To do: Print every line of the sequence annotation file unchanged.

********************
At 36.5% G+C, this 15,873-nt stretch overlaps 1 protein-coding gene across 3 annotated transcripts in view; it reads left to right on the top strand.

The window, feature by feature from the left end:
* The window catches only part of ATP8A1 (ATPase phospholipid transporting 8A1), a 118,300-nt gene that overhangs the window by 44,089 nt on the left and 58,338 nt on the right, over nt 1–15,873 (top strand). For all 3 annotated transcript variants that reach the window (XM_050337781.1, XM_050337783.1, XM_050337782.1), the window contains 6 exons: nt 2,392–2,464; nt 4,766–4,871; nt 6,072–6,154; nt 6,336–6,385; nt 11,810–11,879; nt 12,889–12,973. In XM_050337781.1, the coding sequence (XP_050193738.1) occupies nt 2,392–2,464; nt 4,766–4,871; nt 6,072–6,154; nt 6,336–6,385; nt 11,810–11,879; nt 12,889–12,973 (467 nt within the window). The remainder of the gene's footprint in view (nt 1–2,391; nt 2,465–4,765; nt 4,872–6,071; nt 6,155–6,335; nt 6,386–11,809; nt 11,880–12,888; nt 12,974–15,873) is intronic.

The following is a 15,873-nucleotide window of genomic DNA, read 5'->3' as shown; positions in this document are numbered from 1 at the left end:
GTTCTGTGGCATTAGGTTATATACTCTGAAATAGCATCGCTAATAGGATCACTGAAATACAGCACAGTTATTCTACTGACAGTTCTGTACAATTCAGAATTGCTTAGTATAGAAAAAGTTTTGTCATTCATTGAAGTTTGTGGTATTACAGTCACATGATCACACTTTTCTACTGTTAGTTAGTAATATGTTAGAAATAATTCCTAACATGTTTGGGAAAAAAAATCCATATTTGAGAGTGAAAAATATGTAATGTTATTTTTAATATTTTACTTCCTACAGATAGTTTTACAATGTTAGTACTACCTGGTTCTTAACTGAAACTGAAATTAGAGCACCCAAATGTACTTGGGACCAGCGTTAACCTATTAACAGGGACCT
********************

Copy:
At 36.5% G+C, this 15,873-nt stretch overlaps 1 protein-coding gene across 3 annotated transcripts in view; it reads left to right on the top strand.

The window, feature by feature from the left end:
* The window catches only part of ATP8A1 (ATPase phospholipid transporting 8A1), a 118,300-nt gene that overhangs the window by 44,089 nt on the left and 58,338 nt on the right, over nt 1–15,873 (top strand). For all 3 annotated transcript variants that reach the window (XM_050337781.1, XM_050337783.1, XM_050337782.1), the window contains 6 exons: nt 2,392–2,464; nt 4,766–4,871; nt 6,072–6,154; nt 6,336–6,385; nt 11,810–11,879; nt 12,889–12,973. In XM_050337781.1, the coding sequence (XP_050193738.1) occupies nt 2,392–2,464; nt 4,766–4,871; nt 6,072–6,154; nt 6,336–6,385; nt 11,810–11,879; nt 12,889–12,973 (467 nt within the window). The remainder of the gene's footprint in view (nt 1–2,391; nt 2,465–4,765; nt 4,872–6,071; nt 6,155–6,335; nt 6,386–11,809; nt 11,880–12,888; nt 12,974–15,873) is intronic.

The following is a 15,873-nucleotide window of genomic DNA, read 5'->3' as shown; positions in this document are numbered from 1 at the left end:
GTTCTGTGGCATTAGGTTATATACTCTGAAATAGCATCGCTAATAGGATCACTGAAATACAGCACAGTTATTCTACTGACAGTTCTGTACAATTCAGAATTGCTTAGTATAGAAAAAGTTTTGTCATTCATTGAAGTTTGTGGTATTACAGTCACATGATCACACTTTTCTACTGTTAGTTAGTAATATGTTAGAAATAATTCCTAACATGTTTGGGAAAAAAAATCCATATTTGAGAGTGAAAAATATGTAATGTTATTTTTAATATTTTACTTCCTACAGATAGTTTTACAATGTTAGTACTACCTGGTTCTTAACTGAAACTGAAATTAGAGCACCCAAATGTACTTGGGACCAGCGTTAACCTATTAACAGGGACCT